Their words add to the chorus of times in the past year that Church leaders have emphasized the importance of religious freedom around the world.  In December 2021, President Dallin H. Oaks, first counselor in the First Presidency, told an audience in Rome that the right to freely practice one’s religious faith can be seen “as the grandparent of all the other rights.” And on Nov 12, 2021, President Oaks gave a historic address at the University of Virginia.

“Let us unite with those who advocate nondiscrimination to seek a culture and laws that respect the rights of all to the equal protection of the law and the right to the free exercise of religion,” said President Oaks that day.

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Elder Cook attended the inaugural Notre Dame Religious Liberty Summit with Cardinal Timothy Dolan, archbishop of New York, and other national religious leaders on June 28, 2021.  He made a plea for all religions to work together to defend faith and religious freedom in a manner that protects everyone, even those of no faith.  Elder Cook also spoke of the Magna Carta and other precursors to religious liberty in a visit to Oxford last year.

Elder Christofferson and Sister Reyna I. Aburto, second counselor in the Relief Society general presidency, both participated in a Forum on Religious Freedom in South America in October 2021. Elder Christofferson spoke about how religious liberty “is the taproot that sustains and nourishes many other fundamental freedoms, values and social goods.” And Sister Aburto participated in an earlier panel discussion during the conference about the social role of religion and faith communities.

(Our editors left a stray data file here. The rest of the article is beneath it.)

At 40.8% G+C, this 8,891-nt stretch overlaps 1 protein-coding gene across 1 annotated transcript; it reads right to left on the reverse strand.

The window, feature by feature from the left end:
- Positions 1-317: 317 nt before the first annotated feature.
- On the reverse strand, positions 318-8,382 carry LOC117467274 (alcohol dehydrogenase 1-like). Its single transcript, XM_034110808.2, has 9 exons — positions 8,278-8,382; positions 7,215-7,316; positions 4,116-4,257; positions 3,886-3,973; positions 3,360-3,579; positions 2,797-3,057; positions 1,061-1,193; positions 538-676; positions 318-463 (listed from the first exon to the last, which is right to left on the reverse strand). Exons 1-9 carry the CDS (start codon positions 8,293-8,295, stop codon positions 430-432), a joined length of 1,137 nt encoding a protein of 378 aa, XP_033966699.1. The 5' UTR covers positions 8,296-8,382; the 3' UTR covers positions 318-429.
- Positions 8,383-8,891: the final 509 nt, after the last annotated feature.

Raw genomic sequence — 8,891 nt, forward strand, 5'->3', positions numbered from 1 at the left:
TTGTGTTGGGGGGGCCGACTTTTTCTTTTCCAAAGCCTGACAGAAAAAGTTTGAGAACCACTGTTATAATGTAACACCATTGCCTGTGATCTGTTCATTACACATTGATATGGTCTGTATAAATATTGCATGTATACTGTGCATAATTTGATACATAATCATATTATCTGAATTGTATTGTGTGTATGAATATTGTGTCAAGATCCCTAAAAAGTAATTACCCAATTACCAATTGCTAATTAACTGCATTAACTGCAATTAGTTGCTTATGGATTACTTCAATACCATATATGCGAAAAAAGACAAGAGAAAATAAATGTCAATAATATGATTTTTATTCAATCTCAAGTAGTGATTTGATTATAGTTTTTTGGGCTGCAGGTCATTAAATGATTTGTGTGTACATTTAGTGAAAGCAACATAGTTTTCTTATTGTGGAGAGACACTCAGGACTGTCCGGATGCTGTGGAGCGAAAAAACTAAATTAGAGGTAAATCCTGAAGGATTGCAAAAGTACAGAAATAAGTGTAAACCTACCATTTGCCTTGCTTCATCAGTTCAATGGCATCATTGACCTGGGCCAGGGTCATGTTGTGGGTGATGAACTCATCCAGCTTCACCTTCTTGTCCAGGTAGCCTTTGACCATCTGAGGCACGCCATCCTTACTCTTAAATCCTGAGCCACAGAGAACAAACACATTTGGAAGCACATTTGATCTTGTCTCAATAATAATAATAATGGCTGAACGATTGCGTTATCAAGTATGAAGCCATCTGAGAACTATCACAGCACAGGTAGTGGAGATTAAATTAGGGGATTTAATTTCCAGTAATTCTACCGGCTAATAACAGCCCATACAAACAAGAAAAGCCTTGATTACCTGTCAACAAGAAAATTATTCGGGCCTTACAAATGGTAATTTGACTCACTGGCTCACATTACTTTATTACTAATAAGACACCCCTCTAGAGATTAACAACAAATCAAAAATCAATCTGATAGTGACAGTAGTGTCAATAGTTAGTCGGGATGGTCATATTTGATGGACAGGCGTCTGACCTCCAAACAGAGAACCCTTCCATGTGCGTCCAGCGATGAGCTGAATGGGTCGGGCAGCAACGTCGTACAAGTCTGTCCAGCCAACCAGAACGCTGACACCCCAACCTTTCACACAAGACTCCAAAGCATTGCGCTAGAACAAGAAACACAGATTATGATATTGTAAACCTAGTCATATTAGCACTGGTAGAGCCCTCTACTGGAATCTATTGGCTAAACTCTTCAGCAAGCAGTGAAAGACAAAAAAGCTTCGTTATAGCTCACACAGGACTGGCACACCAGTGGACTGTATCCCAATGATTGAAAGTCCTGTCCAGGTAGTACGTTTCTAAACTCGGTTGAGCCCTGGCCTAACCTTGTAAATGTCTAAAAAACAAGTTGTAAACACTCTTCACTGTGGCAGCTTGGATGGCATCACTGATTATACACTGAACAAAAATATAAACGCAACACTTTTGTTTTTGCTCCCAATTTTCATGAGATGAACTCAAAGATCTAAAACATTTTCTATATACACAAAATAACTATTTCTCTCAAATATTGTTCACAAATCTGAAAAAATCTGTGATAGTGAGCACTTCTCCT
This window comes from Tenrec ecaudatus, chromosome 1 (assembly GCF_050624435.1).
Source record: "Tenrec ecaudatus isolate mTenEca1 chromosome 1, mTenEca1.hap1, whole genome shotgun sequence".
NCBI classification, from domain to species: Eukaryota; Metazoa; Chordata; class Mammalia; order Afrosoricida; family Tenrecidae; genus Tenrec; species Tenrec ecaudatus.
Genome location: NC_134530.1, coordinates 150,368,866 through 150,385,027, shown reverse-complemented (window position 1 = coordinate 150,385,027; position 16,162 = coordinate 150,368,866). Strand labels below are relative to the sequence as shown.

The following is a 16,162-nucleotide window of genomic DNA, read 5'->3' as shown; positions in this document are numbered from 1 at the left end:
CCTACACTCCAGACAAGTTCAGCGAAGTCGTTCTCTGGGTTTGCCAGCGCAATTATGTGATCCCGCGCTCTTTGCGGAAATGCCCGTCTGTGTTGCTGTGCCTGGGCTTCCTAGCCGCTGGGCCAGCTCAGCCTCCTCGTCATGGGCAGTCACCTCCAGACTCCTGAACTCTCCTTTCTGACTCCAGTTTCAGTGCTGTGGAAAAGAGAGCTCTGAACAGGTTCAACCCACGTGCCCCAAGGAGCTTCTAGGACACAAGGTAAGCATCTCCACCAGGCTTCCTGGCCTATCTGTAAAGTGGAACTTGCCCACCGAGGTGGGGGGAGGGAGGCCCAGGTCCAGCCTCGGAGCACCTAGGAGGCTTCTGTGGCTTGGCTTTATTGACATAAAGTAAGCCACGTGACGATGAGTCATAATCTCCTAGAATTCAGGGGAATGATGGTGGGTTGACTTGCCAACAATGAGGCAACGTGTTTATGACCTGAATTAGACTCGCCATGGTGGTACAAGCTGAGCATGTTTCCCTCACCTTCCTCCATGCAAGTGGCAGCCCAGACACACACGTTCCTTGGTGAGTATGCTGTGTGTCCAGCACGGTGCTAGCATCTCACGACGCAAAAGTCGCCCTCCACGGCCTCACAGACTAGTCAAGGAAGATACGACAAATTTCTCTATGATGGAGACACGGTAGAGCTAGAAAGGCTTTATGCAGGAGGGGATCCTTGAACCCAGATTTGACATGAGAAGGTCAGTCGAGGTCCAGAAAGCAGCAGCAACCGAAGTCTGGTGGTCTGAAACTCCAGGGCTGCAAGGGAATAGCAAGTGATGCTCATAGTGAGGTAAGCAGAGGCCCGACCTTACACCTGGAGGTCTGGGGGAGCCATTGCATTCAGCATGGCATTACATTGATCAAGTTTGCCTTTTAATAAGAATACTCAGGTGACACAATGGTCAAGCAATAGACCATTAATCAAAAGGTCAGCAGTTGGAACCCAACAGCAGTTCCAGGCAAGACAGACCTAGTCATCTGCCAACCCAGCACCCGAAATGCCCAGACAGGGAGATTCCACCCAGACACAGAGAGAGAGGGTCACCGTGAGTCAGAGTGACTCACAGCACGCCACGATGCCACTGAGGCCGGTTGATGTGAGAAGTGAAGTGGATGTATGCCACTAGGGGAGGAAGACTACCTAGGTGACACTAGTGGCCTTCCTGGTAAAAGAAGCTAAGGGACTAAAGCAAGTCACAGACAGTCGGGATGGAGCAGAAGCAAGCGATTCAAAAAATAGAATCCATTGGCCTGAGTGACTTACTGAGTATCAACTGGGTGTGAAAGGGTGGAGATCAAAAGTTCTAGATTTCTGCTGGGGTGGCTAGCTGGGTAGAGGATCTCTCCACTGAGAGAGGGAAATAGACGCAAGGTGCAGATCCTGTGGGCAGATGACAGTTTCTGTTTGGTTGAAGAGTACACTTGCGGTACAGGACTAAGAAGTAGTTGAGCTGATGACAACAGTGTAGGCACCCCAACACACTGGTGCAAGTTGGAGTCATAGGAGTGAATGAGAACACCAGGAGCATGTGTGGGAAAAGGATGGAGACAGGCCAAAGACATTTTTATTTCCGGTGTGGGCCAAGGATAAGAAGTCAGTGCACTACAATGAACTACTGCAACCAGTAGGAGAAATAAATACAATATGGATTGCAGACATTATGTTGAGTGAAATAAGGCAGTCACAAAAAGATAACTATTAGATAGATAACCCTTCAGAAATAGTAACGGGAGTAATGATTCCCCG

Elder Rasband addressed the G20 Interfaith Forum in September, 2021, marking the fourth consecutive year an Apostle of The Church of Jesus Christ of Latter-day Saints has done so. He declared that the world’s 5 billion people of faith need to unite against religious persecution and for religious freedom.

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On June 15, 2021, Elder Dale G. Renlund and his wife Sister Ruth L. Renlund gave a joint keynote address at the Brigham Young University Law School’s 2021 Religious Freedom Annual Review, where they explained how the Prophet Joseph Smith was an indefatigable advocate and champion of religious freedom. 

“Then, as now, Latter-day Saints wanted American democratic rights promised in the Constitution to be more than a myth,” said Elder Renlund. “Joseph’s run for the American presidency and his subsequent death highlights the need for the vigorous protection of democratic rights in the nation.”

White House proclamation on religious freedom

The President of the United States has officially proclaimed Religious Freedom Day on Jan. 16 each year since 1993.  This year, the proclamation from the White House reads in part:

“Our Founders enshrined the principle of religious freedom in the First Amendment to our Constitution, establishing it as a cornerstone of who we are as a Nation. Today, America remains a religiously diverse Nation — a land uniquely strengthened by the routine and extraordinary commingling of faiths and belief systems.”

The White House proclamation also declares that “everyone should feel safe when attending a religious service, school, a community center event or while walking down the street wearing the symbols of their faith.”